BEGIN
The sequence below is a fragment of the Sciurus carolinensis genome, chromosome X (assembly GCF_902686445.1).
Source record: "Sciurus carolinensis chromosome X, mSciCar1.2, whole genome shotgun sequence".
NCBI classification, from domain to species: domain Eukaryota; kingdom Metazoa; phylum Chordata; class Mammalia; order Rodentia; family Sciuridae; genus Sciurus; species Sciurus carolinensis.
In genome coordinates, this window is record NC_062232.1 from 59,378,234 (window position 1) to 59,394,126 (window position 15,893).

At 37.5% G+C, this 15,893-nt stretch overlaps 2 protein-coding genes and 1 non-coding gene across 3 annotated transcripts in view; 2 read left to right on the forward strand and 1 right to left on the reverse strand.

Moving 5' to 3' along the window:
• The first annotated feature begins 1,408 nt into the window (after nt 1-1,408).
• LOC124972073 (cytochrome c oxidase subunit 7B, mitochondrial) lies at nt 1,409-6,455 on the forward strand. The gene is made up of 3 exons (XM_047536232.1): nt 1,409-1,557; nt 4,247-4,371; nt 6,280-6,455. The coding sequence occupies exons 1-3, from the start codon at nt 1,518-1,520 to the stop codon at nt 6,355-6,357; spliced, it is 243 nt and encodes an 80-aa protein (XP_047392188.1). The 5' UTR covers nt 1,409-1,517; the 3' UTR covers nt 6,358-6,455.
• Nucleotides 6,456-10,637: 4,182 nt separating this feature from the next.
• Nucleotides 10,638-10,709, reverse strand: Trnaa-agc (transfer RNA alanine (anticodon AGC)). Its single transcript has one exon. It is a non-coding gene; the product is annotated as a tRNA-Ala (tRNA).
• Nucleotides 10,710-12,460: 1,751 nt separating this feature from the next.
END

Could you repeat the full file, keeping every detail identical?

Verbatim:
The sequence below is a fragment of the Sciurus carolinensis genome, chromosome X (assembly GCF_902686445.1).
Source record: "Sciurus carolinensis chromosome X, mSciCar1.2, whole genome shotgun sequence".
NCBI classification, from domain to species: domain Eukaryota; kingdom Metazoa; phylum Chordata; class Mammalia; order Rodentia; family Sciuridae; genus Sciurus; species Sciurus carolinensis.
In genome coordinates, this window is record NC_062232.1 from 59,378,234 (window position 1) to 59,394,126 (window position 15,893).

At 37.5% G+C, this 15,893-nt stretch overlaps 2 protein-coding genes and 1 non-coding gene across 3 annotated transcripts in view; 2 read left to right on the forward strand and 1 right to left on the reverse strand.

Moving 5' to 3' along the window:
• The first annotated feature begins 1,408 nt into the window (after nt 1-1,408).
• LOC124972073 (cytochrome c oxidase subunit 7B, mitochondrial) lies at nt 1,409-6,455 on the forward strand. The gene is made up of 3 exons (XM_047536232.1): nt 1,409-1,557; nt 4,247-4,371; nt 6,280-6,455. The coding sequence occupies exons 1-3, from the start codon at nt 1,518-1,520 to the stop codon at nt 6,355-6,357; spliced, it is 243 nt and encodes an 80-aa protein (XP_047392188.1). The 5' UTR covers nt 1,409-1,517; the 3' UTR covers nt 6,358-6,455.
• Nucleotides 6,456-10,637: 4,182 nt separating this feature from the next.
• Nucleotides 10,638-10,709, reverse strand: Trnaa-agc (transfer RNA alanine (anticodon AGC)). Its single transcript has one exon. It is a non-coding gene; the product is annotated as a tRNA-Ala (tRNA).
• Nucleotides 10,710-12,460: 1,751 nt separating this feature from the next.